So Spherical has a hotline to the mind of God? This sort of stuff, and the other blithe assertions in similar vein which he makes in his later long post addressed to Stephen, renders reasoned discussion with him impossible - it’s like trying to swim through porridge.

Papilio said...

"Let me challenge you thusly: stare out of the window and take it as read that the universe is chock full of God. Now imagine God deleted. What changes in the view out of the window? Anything?

Everything changes! Without a guiding hand, everything falls apart. Total chaos. Hell."

What? So with God gone all the sparrows start flying backwards, the trees invert themselves, the sun turns black and the grass catches fire? The world around us proceeds alone quite merrily -- there is no hand on the tiller.

"If God is good, does that not necessitate evil? How can you be good if evil does not exist?"

If space is cold, does that necessitate heat? Good and evil are just labels for human behaviour. Sometimes we do good things. Other times we do bad things. Other animals do what might be considered "good" and "evil" acts, but we don't seem too surprised. We look to natural selection to explain their behaviour.

But why would someone give up their life to save a stranger? Is God necessary for this to make any sense? Not at all. It is easy to come up with a plausible hypothesis about how such behaviour could evolve naturally.

Anonymous said...

Spherical - I took the evolution project to date from when Charles Darwin published. Eve if you go back to the voyage on the Beagle thats only 1830s

Fair point re most TV, Of course you could argue that TV itself was evil and leave it there...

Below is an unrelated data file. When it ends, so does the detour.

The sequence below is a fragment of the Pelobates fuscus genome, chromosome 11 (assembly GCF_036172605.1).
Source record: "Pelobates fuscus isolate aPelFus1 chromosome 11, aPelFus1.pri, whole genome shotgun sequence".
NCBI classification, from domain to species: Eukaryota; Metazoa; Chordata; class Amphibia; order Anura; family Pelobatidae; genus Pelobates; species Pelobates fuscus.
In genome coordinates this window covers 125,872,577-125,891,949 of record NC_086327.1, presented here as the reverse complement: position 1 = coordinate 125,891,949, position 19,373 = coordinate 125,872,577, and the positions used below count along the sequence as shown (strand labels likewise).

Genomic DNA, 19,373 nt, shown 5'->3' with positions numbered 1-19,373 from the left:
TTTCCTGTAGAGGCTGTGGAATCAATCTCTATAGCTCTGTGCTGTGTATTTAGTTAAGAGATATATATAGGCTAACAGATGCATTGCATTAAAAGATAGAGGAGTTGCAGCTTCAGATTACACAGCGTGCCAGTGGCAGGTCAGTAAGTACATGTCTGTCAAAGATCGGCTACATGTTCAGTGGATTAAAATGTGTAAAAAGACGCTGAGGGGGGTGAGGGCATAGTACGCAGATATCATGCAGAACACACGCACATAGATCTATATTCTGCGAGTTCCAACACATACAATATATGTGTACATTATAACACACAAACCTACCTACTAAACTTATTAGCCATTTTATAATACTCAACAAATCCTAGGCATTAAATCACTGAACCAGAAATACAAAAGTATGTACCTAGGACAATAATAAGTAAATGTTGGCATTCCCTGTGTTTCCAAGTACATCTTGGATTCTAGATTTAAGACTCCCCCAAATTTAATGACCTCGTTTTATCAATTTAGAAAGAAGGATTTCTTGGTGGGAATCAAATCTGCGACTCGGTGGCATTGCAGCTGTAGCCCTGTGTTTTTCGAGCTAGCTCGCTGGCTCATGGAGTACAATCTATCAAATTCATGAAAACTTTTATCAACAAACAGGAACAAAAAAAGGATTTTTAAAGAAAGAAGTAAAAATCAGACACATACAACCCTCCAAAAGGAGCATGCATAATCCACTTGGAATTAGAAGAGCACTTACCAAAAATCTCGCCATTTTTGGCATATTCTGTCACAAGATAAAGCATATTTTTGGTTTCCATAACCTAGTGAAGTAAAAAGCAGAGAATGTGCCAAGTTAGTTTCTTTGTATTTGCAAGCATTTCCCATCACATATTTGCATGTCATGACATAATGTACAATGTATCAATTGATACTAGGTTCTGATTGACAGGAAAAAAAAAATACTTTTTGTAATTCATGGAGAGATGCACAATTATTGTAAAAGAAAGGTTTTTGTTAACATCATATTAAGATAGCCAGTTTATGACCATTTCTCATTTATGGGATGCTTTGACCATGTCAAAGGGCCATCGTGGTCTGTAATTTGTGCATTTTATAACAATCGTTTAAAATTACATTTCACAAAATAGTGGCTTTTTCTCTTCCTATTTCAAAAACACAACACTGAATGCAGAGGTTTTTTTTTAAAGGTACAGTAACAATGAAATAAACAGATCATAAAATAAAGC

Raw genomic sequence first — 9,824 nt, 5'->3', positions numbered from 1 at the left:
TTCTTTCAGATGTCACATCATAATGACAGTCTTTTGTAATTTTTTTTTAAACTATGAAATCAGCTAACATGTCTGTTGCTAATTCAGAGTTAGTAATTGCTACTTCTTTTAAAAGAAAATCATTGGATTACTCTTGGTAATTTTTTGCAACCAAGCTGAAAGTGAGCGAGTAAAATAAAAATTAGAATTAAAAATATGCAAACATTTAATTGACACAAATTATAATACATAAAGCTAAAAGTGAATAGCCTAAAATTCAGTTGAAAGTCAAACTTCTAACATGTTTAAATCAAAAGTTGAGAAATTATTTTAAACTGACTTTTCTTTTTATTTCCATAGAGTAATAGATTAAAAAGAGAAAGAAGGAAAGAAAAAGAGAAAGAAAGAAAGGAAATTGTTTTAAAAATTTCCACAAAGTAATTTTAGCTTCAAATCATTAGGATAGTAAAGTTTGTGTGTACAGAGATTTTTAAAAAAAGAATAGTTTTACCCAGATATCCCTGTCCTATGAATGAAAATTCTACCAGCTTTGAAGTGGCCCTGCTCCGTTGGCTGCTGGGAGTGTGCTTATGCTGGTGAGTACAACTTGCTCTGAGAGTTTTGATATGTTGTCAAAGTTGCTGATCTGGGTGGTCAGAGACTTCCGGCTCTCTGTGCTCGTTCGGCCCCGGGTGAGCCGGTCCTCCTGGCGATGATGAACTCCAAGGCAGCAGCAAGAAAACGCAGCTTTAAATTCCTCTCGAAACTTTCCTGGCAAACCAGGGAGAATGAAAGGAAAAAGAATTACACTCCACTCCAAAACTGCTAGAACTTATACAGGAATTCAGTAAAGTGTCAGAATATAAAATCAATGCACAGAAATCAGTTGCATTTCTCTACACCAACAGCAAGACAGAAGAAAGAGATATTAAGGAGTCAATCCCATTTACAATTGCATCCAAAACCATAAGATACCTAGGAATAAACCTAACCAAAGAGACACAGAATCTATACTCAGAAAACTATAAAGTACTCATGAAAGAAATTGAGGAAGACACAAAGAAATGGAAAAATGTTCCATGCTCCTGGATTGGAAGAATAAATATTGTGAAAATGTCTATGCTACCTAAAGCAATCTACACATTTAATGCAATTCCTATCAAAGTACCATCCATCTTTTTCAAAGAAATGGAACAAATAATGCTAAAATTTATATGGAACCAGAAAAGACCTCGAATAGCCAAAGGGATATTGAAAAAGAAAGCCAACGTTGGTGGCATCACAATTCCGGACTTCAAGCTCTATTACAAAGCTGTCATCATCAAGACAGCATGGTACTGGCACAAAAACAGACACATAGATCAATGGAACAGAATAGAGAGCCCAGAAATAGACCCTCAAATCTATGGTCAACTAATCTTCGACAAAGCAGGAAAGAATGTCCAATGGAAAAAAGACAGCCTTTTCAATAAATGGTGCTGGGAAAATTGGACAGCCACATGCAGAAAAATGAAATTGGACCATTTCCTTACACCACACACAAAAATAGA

Anonymous said...

James, I think you may have given the theists of Eth a new argument:

"Does the fact that God is omnipotent mean that he is free of the bounds of good and evil? Theology teaches this is not so, that God is incapable of good. While you can argue that this does not make him omnipotent, I cannot agree. His nature not to do good does not make him incapable of good. So if God allows us to exist in the condition that we are in due to His nature, how can the argument of good be used to deny His existence? (I don’t think it can be)"

Anonymous said...

That last comment should have been directed at Spherical.

Anonymous said...

"His nature not to sin does not make him incapable of sin."

So he could if he wanted to.
I bet he does it all the time.
In fact he must have ways of sinning we can't even comprehend.

And when he isn't doing it he thinks about doing it. And thats a sin too, right?

Spherical said...

Anticant

I don't claim to have a hotline to the mind of God, so perhaps I should have offered that as an alternative rather than stating as I did. Point is, if you are drwoning in porridge, that is what you must swim through to get to land. I believe that to patently say "there is no God" one must consider all possibilities. I do not claim to prove God's existence via my response, merely to point out that one looks through the window and sees evil, one sees good. The reality is that they are both there, and might we ask why and what that means. To say that "Good and evil are just labels for human behaviour." seems a bit simplistic and convenient. I have just turned the porridge into water!

Papilio